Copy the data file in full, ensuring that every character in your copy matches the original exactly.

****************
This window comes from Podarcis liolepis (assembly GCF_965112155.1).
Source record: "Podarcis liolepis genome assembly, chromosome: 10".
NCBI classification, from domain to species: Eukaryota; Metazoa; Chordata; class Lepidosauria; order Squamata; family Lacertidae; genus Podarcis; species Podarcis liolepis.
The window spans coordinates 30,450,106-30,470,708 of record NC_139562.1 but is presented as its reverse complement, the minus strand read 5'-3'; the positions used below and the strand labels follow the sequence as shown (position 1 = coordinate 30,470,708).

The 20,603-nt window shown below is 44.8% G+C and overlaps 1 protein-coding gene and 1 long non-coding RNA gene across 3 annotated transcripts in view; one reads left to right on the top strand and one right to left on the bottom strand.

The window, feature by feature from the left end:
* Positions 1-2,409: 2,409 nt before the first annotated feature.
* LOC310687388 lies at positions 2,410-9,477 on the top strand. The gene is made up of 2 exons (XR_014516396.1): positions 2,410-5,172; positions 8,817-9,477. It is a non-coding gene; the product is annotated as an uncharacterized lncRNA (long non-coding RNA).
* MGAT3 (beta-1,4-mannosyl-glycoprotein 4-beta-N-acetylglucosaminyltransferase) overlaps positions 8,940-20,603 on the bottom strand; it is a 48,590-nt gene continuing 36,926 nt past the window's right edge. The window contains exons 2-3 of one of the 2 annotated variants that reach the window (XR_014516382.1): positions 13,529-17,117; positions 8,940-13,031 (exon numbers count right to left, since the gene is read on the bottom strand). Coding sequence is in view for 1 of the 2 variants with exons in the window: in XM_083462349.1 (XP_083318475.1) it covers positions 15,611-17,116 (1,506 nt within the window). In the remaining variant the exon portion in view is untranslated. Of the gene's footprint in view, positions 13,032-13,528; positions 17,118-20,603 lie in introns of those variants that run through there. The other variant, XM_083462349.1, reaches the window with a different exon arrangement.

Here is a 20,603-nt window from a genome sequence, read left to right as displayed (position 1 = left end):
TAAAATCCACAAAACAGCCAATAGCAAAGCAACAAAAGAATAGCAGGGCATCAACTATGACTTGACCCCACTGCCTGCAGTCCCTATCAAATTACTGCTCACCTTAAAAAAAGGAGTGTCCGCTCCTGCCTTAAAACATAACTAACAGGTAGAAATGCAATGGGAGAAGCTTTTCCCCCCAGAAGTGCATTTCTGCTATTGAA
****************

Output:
This window comes from Podarcis liolepis (assembly GCF_965112155.1).
Source record: "Podarcis liolepis genome assembly, chromosome: 10".
NCBI classification, from domain to species: Eukaryota; Metazoa; Chordata; class Lepidosauria; order Squamata; family Lacertidae; genus Podarcis; species Podarcis liolepis.
The window spans coordinates 30,450,106-30,470,708 of record NC_139562.1 but is presented as its reverse complement, the minus strand read 5'-3'; the positions used below and the strand labels follow the sequence as shown (position 1 = coordinate 30,470,708).

The 20,603-nt window shown below is 44.8% G+C and overlaps 1 protein-coding gene and 1 long non-coding RNA gene across 3 annotated transcripts in view; one reads left to right on the top strand and one right to left on the bottom strand.

The window, feature by feature from the left end:
* Positions 1-2,409: 2,409 nt before the first annotated feature.
* LOC310687388 lies at positions 2,410-9,477 on the top strand. The gene is made up of 2 exons (XR_014516396.1): positions 2,410-5,172; positions 8,817-9,477. It is a non-coding gene; the product is annotated as an uncharacterized lncRNA (long non-coding RNA).
* MGAT3 (beta-1,4-mannosyl-glycoprotein 4-beta-N-acetylglucosaminyltransferase) overlaps positions 8,940-20,603 on the bottom strand; it is a 48,590-nt gene continuing 36,926 nt past the window's right edge. The window contains exons 2-3 of one of the 2 annotated variants that reach the window (XR_014516382.1): positions 13,529-17,117; positions 8,940-13,031 (exon numbers count right to left, since the gene is read on the bottom strand). Coding sequence is in view for 1 of the 2 variants with exons in the window: in XM_083462349.1 (XP_083318475.1) it covers positions 15,611-17,116 (1,506 nt within the window). In the remaining variant the exon portion in view is untranslated. Of the gene's footprint in view, positions 13,032-13,528; positions 17,118-20,603 lie in introns of those variants that run through there. The other variant, XM_083462349.1, reaches the window with a different exon arrangement.

Here is a 20,603-nt window from a genome sequence, read left to right as displayed (position 1 = left end):
TAAAATCCACAAAACAGCCAATAGCAAAGCAACAAAAGAATAGCAGGGCATCAACTATGACTTGACCCCACTGCCTGCAGTCCCTATCAAATTACTGCTCACCTTAAAAAAAGGAGTGTCCGCTCCTGCCTTAAAACATAACTAACAGGTAGAAATGCAATGGGAGAAGCTTTTCCCCCCAGAAGTGCATTTCTGCTATTGAA